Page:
RUFFALO: Yeah, he’s sort of – I think he’s trying to become more part of a group. I don’t think he’s ever felt like part of a family or part of something, he’s always been this outsider on the run trying to shun humanity. But now I feel like he has the idea that maybe he is a part of something. He’s trying to really be part of something and feels more comfortable I think with the fantasy that he can actually be part of something. But I still think it’s a struggle for him and I never think that he quite has it under control. I think in this version he’s sort of as close to having a normal life as he possibly could, which might include some romance, but is that ever possible for Banner? That’s really the question.
RUFFALO: Well I think the mythology of Banner is kind of known because of the other movies. We’re sort of building off of them, but it’s similar, he’s on the run, he doesn’t want to turn into Hulk and all people want him to do is turn into Hulk. So it’s not as uphill a battle as introducing a completely new character. The nature of these movies is there’s eight of us and I kind of worked it out and I think it’s ten minutes of screen time for each of us if we each – and then if we include the bad guys. So it’s hard to do a lot of character development, but I think this movie goes even more into that than the last movie. So you’re sort of playing catch up, but also I think you want to be ambiguous enough not to cover too much ground so that you have somewhere to go if they ever do want to do another standalone.
We’ve heard that Andy Serkis was somehow involved form the early stages of this one, which is fascinating and certainly performance capture gets more and more advanced every year. What’s that process been like for you and how much more of you is there in the Hulk?
RUFFALO: We’ve done a lot more with the motion capture, and since the face capture and the motion capture can now be put together you’ve just got a lot more latitude as a performer. Andy’s been working on this new frontier of taking motion capture and instead of it just being a placeholder, the actor being basically a placeholder for the CGI, that it becomes more of a collaboration and the actor really can add performance to it. And on the last one we were trying to do that, but it was difficult. Now the technology has taken another step forward. Andy has created a kind of space and this new attitude towards motion capture that kind of honors the actor a bit more than it was in the past. Not that there was dishonor, it’s just this organic process of making those two things work really well together in the context of the production of another movie – a movie that has a first unit going and lot of importance is put on the first unit and now they’re starting to look at motion capture in an equal sort of way. That’s what Andy’s after, that’s what I’m after. So I see the motion capture as this incredible new place for us to go in performance that we never had before, that’s more like kind of puppeteering. You no longer are constricted by the attributes you have as a person – your age, your weight, your size – none of that matters anymore, so there’s this whole exciting place to go that’s kind of unknown.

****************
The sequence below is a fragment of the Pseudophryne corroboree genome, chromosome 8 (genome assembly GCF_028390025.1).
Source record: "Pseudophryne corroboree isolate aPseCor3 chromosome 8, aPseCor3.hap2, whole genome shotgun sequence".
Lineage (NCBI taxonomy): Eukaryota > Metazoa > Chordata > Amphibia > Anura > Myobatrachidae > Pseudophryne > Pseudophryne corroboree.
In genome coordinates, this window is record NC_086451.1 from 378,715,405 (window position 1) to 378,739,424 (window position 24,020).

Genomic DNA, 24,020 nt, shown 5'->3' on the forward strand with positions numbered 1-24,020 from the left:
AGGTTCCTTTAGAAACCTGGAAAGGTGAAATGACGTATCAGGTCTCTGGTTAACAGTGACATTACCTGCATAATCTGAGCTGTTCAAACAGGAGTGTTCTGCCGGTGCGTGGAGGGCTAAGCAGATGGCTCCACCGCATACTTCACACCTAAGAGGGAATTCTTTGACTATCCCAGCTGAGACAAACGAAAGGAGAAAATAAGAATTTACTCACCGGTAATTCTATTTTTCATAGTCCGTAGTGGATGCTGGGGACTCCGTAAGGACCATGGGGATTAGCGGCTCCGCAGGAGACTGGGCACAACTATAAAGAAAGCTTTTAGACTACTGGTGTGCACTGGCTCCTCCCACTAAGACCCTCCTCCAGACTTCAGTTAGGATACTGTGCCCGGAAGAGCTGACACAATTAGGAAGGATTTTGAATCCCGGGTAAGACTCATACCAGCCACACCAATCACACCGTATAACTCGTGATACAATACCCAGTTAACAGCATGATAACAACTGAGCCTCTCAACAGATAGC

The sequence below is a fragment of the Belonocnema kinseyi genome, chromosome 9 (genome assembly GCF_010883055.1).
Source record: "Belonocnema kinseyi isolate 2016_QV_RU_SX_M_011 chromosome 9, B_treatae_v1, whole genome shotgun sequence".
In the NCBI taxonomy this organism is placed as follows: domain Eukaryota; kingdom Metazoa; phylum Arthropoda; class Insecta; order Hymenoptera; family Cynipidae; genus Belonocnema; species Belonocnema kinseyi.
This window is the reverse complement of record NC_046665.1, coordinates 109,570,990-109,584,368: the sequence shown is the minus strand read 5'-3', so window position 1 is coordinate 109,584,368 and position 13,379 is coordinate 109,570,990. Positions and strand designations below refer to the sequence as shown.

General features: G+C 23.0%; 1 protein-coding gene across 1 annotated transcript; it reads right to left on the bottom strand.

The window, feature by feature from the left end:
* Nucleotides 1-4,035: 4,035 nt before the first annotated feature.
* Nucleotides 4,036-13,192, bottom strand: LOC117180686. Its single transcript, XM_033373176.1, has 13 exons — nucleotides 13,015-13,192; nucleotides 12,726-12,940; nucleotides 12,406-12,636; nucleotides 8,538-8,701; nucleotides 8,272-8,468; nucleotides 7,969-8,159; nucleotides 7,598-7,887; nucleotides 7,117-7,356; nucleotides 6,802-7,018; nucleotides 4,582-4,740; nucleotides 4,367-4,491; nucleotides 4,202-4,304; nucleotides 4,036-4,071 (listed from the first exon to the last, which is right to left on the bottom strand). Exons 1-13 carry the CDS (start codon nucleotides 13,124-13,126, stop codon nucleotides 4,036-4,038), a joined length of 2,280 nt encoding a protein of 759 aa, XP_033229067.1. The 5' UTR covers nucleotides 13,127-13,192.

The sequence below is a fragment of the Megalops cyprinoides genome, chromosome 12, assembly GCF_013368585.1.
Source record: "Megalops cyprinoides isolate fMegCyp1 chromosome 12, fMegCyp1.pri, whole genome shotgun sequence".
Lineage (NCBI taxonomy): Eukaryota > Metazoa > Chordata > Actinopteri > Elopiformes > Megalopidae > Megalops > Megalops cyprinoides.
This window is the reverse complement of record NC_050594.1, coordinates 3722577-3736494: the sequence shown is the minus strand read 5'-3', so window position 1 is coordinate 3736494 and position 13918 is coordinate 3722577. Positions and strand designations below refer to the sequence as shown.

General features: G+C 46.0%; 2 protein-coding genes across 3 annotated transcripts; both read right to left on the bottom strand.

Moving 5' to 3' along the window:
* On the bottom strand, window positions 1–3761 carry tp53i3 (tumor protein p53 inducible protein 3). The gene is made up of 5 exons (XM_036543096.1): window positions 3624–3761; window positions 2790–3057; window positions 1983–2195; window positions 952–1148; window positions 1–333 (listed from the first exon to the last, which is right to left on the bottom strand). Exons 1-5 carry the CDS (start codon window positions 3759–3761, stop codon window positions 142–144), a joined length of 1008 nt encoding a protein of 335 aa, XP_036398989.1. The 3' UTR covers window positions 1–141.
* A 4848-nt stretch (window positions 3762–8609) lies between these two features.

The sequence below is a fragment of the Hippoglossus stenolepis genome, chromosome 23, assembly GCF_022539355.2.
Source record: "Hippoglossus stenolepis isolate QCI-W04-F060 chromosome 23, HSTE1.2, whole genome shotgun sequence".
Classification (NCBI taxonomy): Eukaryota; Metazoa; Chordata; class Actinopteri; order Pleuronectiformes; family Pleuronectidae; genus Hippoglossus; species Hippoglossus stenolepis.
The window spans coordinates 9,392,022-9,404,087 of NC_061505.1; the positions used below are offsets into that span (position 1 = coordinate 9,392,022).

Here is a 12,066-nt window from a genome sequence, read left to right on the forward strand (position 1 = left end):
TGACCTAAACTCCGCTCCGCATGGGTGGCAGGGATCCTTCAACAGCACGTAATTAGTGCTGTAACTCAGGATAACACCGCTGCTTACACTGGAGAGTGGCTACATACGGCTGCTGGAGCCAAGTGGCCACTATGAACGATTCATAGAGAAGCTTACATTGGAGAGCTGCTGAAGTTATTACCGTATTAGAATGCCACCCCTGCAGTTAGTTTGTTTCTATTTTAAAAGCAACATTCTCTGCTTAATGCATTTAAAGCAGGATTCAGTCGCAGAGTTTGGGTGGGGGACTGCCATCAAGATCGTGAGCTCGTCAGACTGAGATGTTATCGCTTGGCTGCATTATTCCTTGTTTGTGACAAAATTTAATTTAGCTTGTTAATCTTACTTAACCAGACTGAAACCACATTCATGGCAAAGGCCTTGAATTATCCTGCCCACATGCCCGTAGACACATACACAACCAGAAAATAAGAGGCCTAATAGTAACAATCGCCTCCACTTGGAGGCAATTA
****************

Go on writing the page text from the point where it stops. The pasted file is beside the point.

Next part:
RUFFALO: It’s very much like theater, because it’s all imagination. You don’t have a forest in front of you in the theater, you don’t have a castle, but you have to put that there for yourself. So whatever theater training I had is very very much in tune with this, oddly enough, the oldest form of acting all the sudden meets the newest form of acting and they’re very compatible to each other. It’s very exciting. Andy has really done a lot to make it so the actor is driving.
One of the things we were talking about yesterday was Scarlet Witch being able to sort of call out the demons of the Avengers – I mean with your character…
RUFFALO: That’s a bad trip, man.
Is she able to just call up the Hulk and control him?
RUFFALO: It’s not…She’s able to bring out…[pauses] the worst in us. There are people in our lives who can do that, and somehow when you’re an actor you tend to gravitate towards those people, but she’s that bad – it’s like Sid and Nancy. She’s everyone’s Nancy.